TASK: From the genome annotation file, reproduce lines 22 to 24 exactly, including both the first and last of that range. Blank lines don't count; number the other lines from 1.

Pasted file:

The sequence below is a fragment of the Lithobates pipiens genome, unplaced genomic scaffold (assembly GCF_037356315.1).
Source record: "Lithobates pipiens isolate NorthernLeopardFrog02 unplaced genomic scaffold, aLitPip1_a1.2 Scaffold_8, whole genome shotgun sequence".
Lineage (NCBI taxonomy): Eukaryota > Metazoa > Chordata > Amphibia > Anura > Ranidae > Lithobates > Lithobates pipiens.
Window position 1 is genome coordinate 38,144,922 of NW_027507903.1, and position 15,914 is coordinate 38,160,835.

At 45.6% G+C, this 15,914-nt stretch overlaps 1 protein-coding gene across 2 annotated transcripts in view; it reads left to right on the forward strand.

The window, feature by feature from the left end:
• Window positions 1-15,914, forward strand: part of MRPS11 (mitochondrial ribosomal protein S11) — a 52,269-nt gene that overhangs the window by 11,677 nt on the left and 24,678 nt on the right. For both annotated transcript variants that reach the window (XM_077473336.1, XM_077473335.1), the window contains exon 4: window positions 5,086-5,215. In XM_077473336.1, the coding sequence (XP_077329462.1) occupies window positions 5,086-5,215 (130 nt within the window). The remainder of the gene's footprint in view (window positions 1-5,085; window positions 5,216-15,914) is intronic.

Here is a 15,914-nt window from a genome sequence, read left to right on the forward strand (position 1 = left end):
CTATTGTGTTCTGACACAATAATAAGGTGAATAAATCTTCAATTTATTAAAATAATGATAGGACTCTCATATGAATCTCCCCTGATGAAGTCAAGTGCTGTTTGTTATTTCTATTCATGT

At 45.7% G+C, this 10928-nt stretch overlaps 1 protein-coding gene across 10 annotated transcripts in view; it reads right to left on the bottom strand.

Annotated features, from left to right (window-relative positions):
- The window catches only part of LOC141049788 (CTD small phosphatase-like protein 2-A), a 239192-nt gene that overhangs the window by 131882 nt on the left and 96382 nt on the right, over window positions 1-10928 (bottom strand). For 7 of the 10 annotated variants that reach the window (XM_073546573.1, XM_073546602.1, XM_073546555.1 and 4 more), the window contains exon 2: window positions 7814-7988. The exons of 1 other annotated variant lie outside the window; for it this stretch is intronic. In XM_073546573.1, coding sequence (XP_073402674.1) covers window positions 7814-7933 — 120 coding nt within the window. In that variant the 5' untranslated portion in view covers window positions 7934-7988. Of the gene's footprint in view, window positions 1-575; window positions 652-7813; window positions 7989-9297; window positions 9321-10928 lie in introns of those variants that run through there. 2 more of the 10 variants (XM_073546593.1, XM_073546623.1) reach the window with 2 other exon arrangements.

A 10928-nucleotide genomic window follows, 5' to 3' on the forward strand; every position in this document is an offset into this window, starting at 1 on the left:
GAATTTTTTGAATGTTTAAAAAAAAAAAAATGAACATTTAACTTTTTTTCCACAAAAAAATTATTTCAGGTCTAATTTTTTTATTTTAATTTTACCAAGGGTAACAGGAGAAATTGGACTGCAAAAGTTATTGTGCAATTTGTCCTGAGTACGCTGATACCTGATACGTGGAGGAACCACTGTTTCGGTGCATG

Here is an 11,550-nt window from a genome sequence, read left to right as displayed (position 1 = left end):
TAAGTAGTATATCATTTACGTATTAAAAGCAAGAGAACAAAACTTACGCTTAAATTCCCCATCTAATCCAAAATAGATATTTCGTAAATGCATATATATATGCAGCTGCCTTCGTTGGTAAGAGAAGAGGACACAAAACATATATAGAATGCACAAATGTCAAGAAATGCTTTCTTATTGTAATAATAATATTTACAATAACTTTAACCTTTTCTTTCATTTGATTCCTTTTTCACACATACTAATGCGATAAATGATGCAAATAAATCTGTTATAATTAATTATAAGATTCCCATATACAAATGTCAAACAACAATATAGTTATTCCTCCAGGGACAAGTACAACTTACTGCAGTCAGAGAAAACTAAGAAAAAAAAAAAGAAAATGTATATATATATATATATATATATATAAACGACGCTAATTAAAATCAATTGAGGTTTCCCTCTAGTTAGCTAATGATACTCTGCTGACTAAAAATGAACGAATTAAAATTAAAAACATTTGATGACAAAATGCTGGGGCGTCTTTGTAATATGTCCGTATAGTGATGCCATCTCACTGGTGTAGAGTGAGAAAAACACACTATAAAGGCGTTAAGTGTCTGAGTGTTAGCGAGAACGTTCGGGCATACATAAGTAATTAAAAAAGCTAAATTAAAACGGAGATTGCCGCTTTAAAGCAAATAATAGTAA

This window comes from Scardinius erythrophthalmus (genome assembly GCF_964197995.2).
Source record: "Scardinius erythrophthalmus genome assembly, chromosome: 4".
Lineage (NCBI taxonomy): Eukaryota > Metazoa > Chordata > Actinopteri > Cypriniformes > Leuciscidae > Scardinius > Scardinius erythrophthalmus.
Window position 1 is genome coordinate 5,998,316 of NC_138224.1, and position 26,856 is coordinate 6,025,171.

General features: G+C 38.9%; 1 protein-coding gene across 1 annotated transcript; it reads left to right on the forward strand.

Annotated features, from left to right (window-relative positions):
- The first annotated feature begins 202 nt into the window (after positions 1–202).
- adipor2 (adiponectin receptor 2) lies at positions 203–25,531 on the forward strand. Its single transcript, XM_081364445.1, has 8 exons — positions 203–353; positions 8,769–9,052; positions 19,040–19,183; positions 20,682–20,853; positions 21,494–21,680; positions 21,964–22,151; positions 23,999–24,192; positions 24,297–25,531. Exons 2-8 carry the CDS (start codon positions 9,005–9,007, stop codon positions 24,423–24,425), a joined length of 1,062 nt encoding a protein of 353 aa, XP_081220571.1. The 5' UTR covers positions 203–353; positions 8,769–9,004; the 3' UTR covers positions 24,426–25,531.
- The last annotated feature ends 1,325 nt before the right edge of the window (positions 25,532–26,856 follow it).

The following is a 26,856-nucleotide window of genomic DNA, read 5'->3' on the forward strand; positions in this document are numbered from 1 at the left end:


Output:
Annotated features, from left to right (window-relative positions):
- The first annotated feature begins 202 nt into the window (after positions 1–202).
- adipor2 (adiponectin receptor 2) lies at positions 203–25,531 on the forward strand. Its single transcript, XM_081364445.1, has 8 exons — positions 203–353; positions 8,769–9,052; positions 19,040–19,183; positions 20,682–20,853; positions 21,494–21,680; positions 21,964–22,151; positions 23,999–24,192; positions 24,297–25,531. Exons 2-8 carry the CDS (start codon positions 9,005–9,007, stop codon positions 24,423–24,425), a joined length of 1,062 nt encoding a protein of 353 aa, XP_081220571.1. The 5' UTR covers positions 203–353; positions 8,769–9,004; the 3' UTR covers positions 24,426–25,531.